Half of Twitter's Users Are Lurkers [Content Made Simple]
Issue #261: Internet on meth, Meta parental controls, and more.
TOP OF THE WEEK:
Twitter lurkers are more likely to use the platform to hear other points of view than more frequent tweeters. When asked whether they use the site to express their own opinions or to see what others are saying, 76% of lurkers say they use the platform primarily to see what others are saying. Only 6% use the platform primarily to express their own opinions.
So beyond the Twitter account I use under my own name, I have a “lurker” Twitter account, an anonymous Twitter account. Some may call this a “burner” Twitter account, but this makes it sound like I intend to use it for some clandestine, nefarious purpose. The reason I have a “lurker” Twitter account is so that I can follow a bunch of people via “Lists” through TweetDeck and not be on my personal Twitter account. This anonymous account provides some distance between me and my personal Twitter account which leads me to use it less and tweet less frequently.
All of that is to say, this data from Pew on Twitter lurkers is fascinating.
HITTING THE LINKS
A wild, heartbreaking story.
In December, Paul went home for the holidays. Like many people, he hadn’t seen his family for almost a year.
But instead of spending time with his loved ones, he said he stayed in his room and injected methamphetamine. While his family was downstairs, Paul said he pretended to be sick while he relapsed in a multiday meth binge.
Though he was alone in his room, he was using drugs with other people. As he was injecting methamphetamine, he connected with hundreds of other individuals doing the same thing over Zoom.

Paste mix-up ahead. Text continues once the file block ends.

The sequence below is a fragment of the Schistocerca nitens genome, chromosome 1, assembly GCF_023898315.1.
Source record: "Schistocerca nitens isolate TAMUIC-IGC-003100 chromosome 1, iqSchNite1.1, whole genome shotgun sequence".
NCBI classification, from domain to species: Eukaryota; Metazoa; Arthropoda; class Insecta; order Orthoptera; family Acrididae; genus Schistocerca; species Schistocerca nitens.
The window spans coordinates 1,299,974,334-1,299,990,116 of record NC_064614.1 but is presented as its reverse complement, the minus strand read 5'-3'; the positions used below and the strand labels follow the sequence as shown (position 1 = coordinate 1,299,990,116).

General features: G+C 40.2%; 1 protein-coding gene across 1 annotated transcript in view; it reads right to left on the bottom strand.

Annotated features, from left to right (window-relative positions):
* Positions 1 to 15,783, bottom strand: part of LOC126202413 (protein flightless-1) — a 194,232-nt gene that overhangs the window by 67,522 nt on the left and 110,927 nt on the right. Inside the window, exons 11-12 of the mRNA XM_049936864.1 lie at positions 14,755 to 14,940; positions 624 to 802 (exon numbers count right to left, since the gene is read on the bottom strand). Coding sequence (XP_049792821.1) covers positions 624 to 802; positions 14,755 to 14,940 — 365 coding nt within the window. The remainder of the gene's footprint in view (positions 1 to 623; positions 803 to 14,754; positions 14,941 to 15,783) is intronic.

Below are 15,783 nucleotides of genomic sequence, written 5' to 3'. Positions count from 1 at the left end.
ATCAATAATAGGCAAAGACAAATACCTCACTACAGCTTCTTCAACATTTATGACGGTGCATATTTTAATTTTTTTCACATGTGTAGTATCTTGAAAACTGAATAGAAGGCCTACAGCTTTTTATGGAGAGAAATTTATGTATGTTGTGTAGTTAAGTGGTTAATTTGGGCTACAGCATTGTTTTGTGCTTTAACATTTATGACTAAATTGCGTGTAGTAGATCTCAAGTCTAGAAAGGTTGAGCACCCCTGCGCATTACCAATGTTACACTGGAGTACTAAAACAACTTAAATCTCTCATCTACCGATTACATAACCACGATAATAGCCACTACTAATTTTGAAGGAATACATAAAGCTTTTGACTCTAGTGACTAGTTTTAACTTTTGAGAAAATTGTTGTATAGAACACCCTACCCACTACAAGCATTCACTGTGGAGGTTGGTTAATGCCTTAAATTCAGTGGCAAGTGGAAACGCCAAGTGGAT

“There is no meth without Zoom, and there is no Zoom without meth,” Paul, whom NBC News is identifying only by his first name to protect him from professional harm, said in an interview. “That is where I found a forum, like a tribe, where I could be my authentic self with no fear of judgment.”
Meta/Facebook has been surveilling children around the world for more than a decade. It’s nice of them to make that technology available for parents to use.
The controls are being introduced after the Meta-owned social network came under fire for its impact on younger users. Leaked internal research from the company suggests that Instagram usage has detrimental effects on the mental health of its younger users, particularly teenage girls. Shortly after the research was made public, the company announced it was pausing work on a version of Instagram aimed at children under the age of 13. It also rolled out a feature that encouraged users to take a break from the app after set periods of time.
Historically, tweeters who have wanted to make a more private space to shout into the void have created “alt” accounts set to private, which they only share with their inner circle. So, a feature like circles would make it easier to toggle between those two audiences on just one account. Still, the Instagram close friends feature didn’t necessarily end finsta.
“Twitter is always working on new ways to help people engage in healthy conversations, and we’re currently exploring ways to let people Tweet to smaller groups. We previewed this concept last year as public feedback helps shape what we build. We don’t have any further details to share but more to come soon,” Twitter told TechCrunch.
THE FUNNY PART
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